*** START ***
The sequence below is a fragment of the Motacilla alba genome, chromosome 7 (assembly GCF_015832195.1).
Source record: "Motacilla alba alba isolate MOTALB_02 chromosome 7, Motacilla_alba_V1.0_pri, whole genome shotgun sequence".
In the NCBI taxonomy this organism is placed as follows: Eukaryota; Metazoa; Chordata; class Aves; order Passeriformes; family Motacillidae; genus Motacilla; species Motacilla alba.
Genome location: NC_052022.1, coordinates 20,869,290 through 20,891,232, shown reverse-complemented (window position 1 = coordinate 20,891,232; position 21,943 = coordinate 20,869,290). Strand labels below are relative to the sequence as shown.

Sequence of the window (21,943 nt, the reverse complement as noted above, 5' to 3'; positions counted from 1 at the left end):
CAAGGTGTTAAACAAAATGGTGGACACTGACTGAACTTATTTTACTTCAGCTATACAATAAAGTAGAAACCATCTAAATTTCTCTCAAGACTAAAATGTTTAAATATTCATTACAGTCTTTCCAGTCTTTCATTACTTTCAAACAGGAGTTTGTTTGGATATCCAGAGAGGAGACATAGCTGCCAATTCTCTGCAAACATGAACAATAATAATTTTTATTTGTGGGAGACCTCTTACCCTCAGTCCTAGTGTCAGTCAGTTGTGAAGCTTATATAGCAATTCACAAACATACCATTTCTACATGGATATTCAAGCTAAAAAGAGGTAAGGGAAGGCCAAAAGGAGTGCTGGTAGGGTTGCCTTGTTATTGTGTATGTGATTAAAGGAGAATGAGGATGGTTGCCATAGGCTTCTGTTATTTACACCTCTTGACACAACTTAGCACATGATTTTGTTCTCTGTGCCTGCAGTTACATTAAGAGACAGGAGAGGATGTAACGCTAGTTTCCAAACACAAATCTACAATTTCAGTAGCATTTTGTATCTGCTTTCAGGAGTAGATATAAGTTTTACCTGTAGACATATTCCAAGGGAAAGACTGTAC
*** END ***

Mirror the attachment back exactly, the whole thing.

The sequence below is a fragment of the Motacilla alba genome, chromosome 7 (assembly GCF_015832195.1).
Source record: "Motacilla alba alba isolate MOTALB_02 chromosome 7, Motacilla_alba_V1.0_pri, whole genome shotgun sequence".
In the NCBI taxonomy this organism is placed as follows: Eukaryota; Metazoa; Chordata; class Aves; order Passeriformes; family Motacillidae; genus Motacilla; species Motacilla alba.
Genome location: NC_052022.1, coordinates 20,869,290 through 20,891,232, shown reverse-complemented (window position 1 = coordinate 20,891,232; position 21,943 = coordinate 20,869,290). Strand labels below are relative to the sequence as shown.

Sequence of the window (21,943 nt, the reverse complement as noted above, 5' to 3'; positions counted from 1 at the left end):
CAAGGTGTTAAACAAAATGGTGGACACTGACTGAACTTATTTTACTTCAGCTATACAATAAAGTAGAAACCATCTAAATTTCTCTCAAGACTAAAATGTTTAAATATTCATTACAGTCTTTCCAGTCTTTCATTACTTTCAAACAGGAGTTTGTTTGGATATCCAGAGAGGAGACATAGCTGCCAATTCTCTGCAAACATGAACAATAATAATTTTTATTTGTGGGAGACCTCTTACCCTCAGTCCTAGTGTCAGTCAGTTGTGAAGCTTATATAGCAATTCACAAACATACCATTTCTACATGGATATTCAAGCTAAAAAGAGGTAAGGGAAGGCCAAAAGGAGTGCTGGTAGGGTTGCCTTGTTATTGTGTATGTGATTAAAGGAGAATGAGGATGGTTGCCATAGGCTTCTGTTATTTACACCTCTTGACACAACTTAGCACATGATTTTGTTCTCTGTGCCTGCAGTTACATTAAGAGACAGGAGAGGATGTAACGCTAGTTTCCAAACACAAATCTACAATTTCAGTAGCATTTTGTATCTGCTTTCAGGAGTAGATATAAGTTTTACCTGTAGACATATTCCAAGGGAAAGACTGTAC